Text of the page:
The term "power pop" gets tossed around an awful lot. It's tossed around so often in the music press and among fans of the genre, it seems to have lost all meaning. But if there's one band that defines the term, it's Cleveland's Raspberries, who delivered equal parts "power" and "pop." We rank all of their records from worst to best in the list below.

For the record, as great as they were, Electric Light Orchestra and R.E.M. are not, nor have they ever been, power pop. Even putting the beloved Big Star in that box is not an easy fit, truth be told.

But over the course of three albums, the Raspberries -- guitarists and singers Eric Carmen, Wally Bryson, bassist Dave Smalley and drummer Jim Bonfanti -- put together the perfect hybrid of Beach Boys' and the Beatles' melodic and harmonic sense, the power and punch of the Who and the Small Faces' crunch and stomp. (Smalley and Bonfanti were replaced, respectively, by Scott McCarl and Michael McBride, for the band's final record, 1974's Starting Over.)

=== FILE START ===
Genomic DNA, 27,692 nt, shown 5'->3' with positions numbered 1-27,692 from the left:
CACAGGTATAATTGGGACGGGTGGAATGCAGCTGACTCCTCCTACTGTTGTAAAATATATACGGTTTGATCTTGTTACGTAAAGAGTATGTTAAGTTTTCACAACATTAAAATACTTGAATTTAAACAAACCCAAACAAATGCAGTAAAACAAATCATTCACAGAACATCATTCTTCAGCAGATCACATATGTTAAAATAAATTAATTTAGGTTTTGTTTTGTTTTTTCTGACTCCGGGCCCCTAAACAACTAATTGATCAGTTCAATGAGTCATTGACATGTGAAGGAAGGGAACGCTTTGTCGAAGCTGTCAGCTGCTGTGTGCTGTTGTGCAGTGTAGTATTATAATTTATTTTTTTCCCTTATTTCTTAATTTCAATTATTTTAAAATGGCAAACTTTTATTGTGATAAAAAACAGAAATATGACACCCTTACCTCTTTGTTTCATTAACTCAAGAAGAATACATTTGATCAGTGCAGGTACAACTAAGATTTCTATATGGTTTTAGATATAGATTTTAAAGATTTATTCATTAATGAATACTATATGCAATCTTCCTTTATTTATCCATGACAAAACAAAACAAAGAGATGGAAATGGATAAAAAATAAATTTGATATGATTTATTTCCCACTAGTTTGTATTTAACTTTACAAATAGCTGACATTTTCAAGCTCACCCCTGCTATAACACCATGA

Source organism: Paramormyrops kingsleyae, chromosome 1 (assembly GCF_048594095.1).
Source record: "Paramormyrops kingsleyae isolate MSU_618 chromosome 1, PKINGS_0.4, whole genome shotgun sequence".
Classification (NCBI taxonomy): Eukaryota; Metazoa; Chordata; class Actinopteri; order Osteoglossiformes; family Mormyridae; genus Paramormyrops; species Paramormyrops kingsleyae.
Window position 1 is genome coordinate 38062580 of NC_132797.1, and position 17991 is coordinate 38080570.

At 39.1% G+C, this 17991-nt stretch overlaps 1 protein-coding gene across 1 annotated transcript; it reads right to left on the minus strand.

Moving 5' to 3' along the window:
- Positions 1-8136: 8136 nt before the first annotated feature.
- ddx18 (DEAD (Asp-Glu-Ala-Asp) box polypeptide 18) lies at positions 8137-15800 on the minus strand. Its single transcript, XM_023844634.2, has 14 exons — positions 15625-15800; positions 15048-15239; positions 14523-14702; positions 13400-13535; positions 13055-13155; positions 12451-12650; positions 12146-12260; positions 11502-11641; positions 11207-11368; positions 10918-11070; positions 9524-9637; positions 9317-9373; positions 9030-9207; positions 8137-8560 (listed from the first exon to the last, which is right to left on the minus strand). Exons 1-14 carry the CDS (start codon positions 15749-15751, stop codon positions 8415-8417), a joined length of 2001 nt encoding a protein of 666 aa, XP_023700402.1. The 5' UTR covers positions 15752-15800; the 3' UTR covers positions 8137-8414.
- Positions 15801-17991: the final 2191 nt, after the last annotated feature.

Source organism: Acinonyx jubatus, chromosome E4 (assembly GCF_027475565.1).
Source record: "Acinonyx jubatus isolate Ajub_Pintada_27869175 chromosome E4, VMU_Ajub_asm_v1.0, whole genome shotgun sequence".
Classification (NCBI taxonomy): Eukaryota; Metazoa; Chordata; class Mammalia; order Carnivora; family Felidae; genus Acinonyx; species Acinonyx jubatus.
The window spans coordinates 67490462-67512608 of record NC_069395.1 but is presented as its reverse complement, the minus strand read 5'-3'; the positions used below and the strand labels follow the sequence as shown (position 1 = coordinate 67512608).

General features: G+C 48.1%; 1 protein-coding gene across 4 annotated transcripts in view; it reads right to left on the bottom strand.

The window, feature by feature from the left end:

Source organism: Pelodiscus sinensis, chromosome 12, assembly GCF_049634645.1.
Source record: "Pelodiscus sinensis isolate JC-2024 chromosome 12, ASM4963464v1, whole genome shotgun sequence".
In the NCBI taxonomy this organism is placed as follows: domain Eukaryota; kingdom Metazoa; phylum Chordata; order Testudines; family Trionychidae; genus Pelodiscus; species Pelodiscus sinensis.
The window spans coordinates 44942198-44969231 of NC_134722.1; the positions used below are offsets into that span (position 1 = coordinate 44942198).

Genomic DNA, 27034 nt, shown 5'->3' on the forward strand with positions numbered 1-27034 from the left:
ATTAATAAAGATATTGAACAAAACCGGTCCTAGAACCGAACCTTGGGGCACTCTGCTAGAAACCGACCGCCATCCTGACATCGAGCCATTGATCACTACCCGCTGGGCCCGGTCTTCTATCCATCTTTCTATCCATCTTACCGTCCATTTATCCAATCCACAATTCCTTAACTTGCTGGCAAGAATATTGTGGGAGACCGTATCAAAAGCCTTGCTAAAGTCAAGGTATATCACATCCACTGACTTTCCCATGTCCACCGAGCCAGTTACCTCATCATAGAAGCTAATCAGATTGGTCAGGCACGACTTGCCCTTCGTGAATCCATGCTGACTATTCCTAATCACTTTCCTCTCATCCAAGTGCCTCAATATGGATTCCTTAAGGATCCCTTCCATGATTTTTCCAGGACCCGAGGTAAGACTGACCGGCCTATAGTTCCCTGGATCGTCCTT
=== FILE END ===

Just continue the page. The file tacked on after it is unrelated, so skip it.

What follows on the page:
From the opening riff of "Go All the Way" through to the last crash, bang and wallop of "Overnight Sensation (Hit Record)," you would be hard-pressed to find a better catalog of rock 'n' roll that combines those elements so effectively.

The Raspberries failed to hold onto their initial success, and lasted only a few years. The music has, thankfully, continued to live on. All four of their records are great, so check out the following list of Raspberries Albums Ranked Worst to Best.

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